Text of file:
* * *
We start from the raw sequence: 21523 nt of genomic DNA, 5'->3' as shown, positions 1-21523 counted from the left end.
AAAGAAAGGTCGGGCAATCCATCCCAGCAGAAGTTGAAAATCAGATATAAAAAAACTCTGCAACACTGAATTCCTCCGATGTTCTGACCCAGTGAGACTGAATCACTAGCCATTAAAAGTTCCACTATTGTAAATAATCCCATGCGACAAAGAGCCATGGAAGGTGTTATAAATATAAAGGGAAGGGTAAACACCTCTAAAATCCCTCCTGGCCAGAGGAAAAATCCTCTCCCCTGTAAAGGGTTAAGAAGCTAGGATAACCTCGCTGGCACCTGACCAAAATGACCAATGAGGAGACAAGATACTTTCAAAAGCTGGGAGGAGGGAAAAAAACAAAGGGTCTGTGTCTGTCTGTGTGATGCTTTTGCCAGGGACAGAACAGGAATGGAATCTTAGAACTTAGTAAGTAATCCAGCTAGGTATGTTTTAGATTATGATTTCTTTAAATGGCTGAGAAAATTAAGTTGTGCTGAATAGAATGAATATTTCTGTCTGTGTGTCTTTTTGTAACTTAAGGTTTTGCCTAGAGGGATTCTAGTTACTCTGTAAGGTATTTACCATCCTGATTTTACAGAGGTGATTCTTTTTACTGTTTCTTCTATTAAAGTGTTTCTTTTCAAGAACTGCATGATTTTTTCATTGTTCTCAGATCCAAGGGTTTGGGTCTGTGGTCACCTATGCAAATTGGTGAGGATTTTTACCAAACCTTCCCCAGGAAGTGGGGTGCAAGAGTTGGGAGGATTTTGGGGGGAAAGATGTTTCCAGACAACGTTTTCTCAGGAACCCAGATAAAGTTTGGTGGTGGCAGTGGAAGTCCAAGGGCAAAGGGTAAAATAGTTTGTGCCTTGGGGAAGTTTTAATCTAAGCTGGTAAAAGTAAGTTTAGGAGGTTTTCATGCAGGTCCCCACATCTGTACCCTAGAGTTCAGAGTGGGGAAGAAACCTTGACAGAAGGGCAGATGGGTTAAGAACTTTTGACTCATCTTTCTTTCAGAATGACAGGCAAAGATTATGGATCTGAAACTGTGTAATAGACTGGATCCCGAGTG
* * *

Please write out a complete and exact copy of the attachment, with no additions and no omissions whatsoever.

We start from the raw sequence: 21523 nt of genomic DNA, 5'->3' as shown, positions 1-21523 counted from the left end.
AAAGAAAGGTCGGGCAATCCATCCCAGCAGAAGTTGAAAATCAGATATAAAAAAACTCTGCAACACTGAATTCCTCCGATGTTCTGACCCAGTGAGACTGAATCACTAGCCATTAAAAGTTCCACTATTGTAAATAATCCCATGCGACAAAGAGCCATGGAAGGTGTTATAAATATAAAGGGAAGGGTAAACACCTCTAAAATCCCTCCTGGCCAGAGGAAAAATCCTCTCCCCTGTAAAGGGTTAAGAAGCTAGGATAACCTCGCTGGCACCTGACCAAAATGACCAATGAGGAGACAAGATACTTTCAAAAGCTGGGAGGAGGGAAAAAAACAAAGGGTCTGTGTCTGTCTGTGTGATGCTTTTGCCAGGGACAGAACAGGAATGGAATCTTAGAACTTAGTAAGTAATCCAGCTAGGTATGTTTTAGATTATGATTTCTTTAAATGGCTGAGAAAATTAAGTTGTGCTGAATAGAATGAATATTTCTGTCTGTGTGTCTTTTTGTAACTTAAGGTTTTGCCTAGAGGGATTCTAGTTACTCTGTAAGGTATTTACCATCCTGATTTTACAGAGGTGATTCTTTTTACTGTTTCTTCTATTAAAGTGTTTCTTTTCAAGAACTGCATGATTTTTTCATTGTTCTCAGATCCAAGGGTTTGGGTCTGTGGTCACCTATGCAAATTGGTGAGGATTTTTACCAAACCTTCCCCAGGAAGTGGGGTGCAAGAGTTGGGAGGATTTTGGGGGGAAAGATGTTTCCAGACAACGTTTTCTCAGGAACCCAGATAAAGTTTGGTGGTGGCAGTGGAAGTCCAAGGGCAAAGGGTAAAATAGTTTGTGCCTTGGGGAAGTTTTAATCTAAGCTGGTAAAAGTAAGTTTAGGAGGTTTTCATGCAGGTCCCCACATCTGTACCCTAGAGTTCAGAGTGGGGAAGAAACCTTGACAGAAGGGCAGATGGGTTAAGAACTTTTGACTCATCTTTCTTTCAGAATGACAGGCAAAGATTATGGATCTGAAACTGTGTAATAGACTGGATCCCGAGTG